All 28 teeth were evaluated for the sagittal images; however, 5 representative teeth on the right side of the mouth were selected for evaluation on the transverse, dorsal, sagittal, and custom MPR images. The right maxillary first incisor tooth was selected for its large pulp cavity and arc shape. Visualization of the right maxillary second premolar tooth is obscured on sagittal images by the zygomatic arch and the palatine process of the maxilla; therefore, evaluation without these structures in the way would be beneficial. The right maxillary third molar tooth is the thinnest and shortest tooth in the mouth. The right mandibular fourth premolar tooth is oriented rather dorsoventral, allowing easy evaluation on transverse images. The right mandibular third molar tooth is the second shortest tooth and is oriented obliquely, making evaluation on purely transverse images challenging. The remaining teeth in the mouth have comparable features to these five teeth and therefore were not evaluated.

The paired scores from the CBCT versus conventional CT were compared using a Wilcoxon signed-rank test. A P-value <0.05 was considered significant. Statistical analysis was performed using statistics software (Stata IC/13.1, StataCorp LP, College Station, TX, USA).

Results

Gross Evaluation and Anatomy

The maxillofacial anatomy was easily identified on the bone and tooth mode 3D reconstruction images from the CBCT data (Figure 1). The dental anatomy was identified on the dorsal, custom sagittal MPR, and transverse images (Figure 2).

Despite optimal image manipulation using the contrast and opacity settings, the 3D reconstructed rabbit skull in bone mode appears to have fenestrations in the bone where the bone is very thin, such as in the masseteric fossa or the bony orbit, whereas the fenestrations in the bone at the facies cribrosa are anatomically normal. Occlusion is easily visualized in bone mode; however, care should be taken when evaluating the relationship of the mandible to the maxilla, as rabbits masticate in laterolateral movements, and the mandible may be shifted laterally due to patient position at the time of scanning despite normal occlusion.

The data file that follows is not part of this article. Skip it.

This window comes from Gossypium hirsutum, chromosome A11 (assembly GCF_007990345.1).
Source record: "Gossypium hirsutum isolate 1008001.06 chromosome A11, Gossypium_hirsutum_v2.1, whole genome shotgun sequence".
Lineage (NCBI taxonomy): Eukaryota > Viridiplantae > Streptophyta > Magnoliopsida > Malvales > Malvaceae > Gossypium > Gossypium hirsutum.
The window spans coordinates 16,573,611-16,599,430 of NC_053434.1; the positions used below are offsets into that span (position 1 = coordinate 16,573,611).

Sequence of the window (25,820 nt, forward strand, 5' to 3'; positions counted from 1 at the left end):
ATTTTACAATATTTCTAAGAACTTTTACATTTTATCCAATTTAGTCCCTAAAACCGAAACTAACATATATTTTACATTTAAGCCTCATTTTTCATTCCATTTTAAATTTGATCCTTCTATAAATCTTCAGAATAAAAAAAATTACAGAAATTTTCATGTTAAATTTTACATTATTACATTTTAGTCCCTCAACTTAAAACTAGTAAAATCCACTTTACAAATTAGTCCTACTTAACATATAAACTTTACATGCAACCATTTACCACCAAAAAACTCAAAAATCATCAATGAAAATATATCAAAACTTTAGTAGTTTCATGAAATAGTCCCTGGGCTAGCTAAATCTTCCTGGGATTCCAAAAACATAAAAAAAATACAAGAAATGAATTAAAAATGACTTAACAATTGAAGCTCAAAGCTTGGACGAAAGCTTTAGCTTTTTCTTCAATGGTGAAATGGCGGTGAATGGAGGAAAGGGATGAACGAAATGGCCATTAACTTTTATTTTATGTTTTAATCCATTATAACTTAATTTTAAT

The maxillofacial anatomy was also identifiable on the tooth mode reconstructions. Anatomic structures, such as the zygomatic arch, mental foramen, mandibular foramen, mandibular canal, and the palatine process of the maxillary bone, can all interfere with evaluation of the dentition. The interference of anatomic structures in evaluation of the dentition can be eliminated by evaluating the dentition in 2D MPR images. Rotating or cropping the 3D image can help increase visualization of these structures.

Tooth Length and Width Measurements – CBCT

All tooth dimensions are expressed as means ±1 SD. The average lengths and widths of all teeth are presented in Table 1. The longest teeth were the maxillary and mandibular incisors, with lengths of 24.88 ± 2.31 and 23.24 ± 2.60 mm, respectively. The shortest teeth were the maxillary and mandibular third molar teeth, with the lengths of 7.31 ± 0.78 and 7.45 ± 0.95 mm, respectively. Within the mandible, the length of the teeth decreases in a caudal direction, meaning the premolar teeth are longer than the molar teeth. The thinnest teeth were the maxillary second incisor teeth (1.29 ± 0.26 mm) and the maxillary third molar teeth (1.04 ± 0.10 mm). The widest tooth was the mandibular third premolar tooth at 3.22 ± 0.28 mm. The remainder of the teeth were 2–3-mm wide.

TABLE 1
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Table 1. Mean length and width of teeth in ten rabbits without dental disease.

Sagittal Images – CBCT and Conventional CT

The comparison of the sagittal tooth view and panoramic images when scoring the germinal center clarity, pulp cavity clarity, and tooth outline visibility can be viewed in Table 2. In general, the scores of the germinal centers were one score higher in CBCT than in conventional CT in both the tooth view and panoramic images. The right and left mandibular fourth premolar to the third molar teeth germinal centers were significantly (P < 0.01) more visible in CBCT than conventional CT, in both tooth view and panoramic images. There were no significant differences between the views of the right and left first incisor teeth (P = 0.22 and P = 0.11, respectively) and right and left first mandibular incisor teeth (P = 0.07 and P = 0.14, respectively) with regards to the germinal centers visibility in CBCT and conventional CT in tooth view.

TABLE 2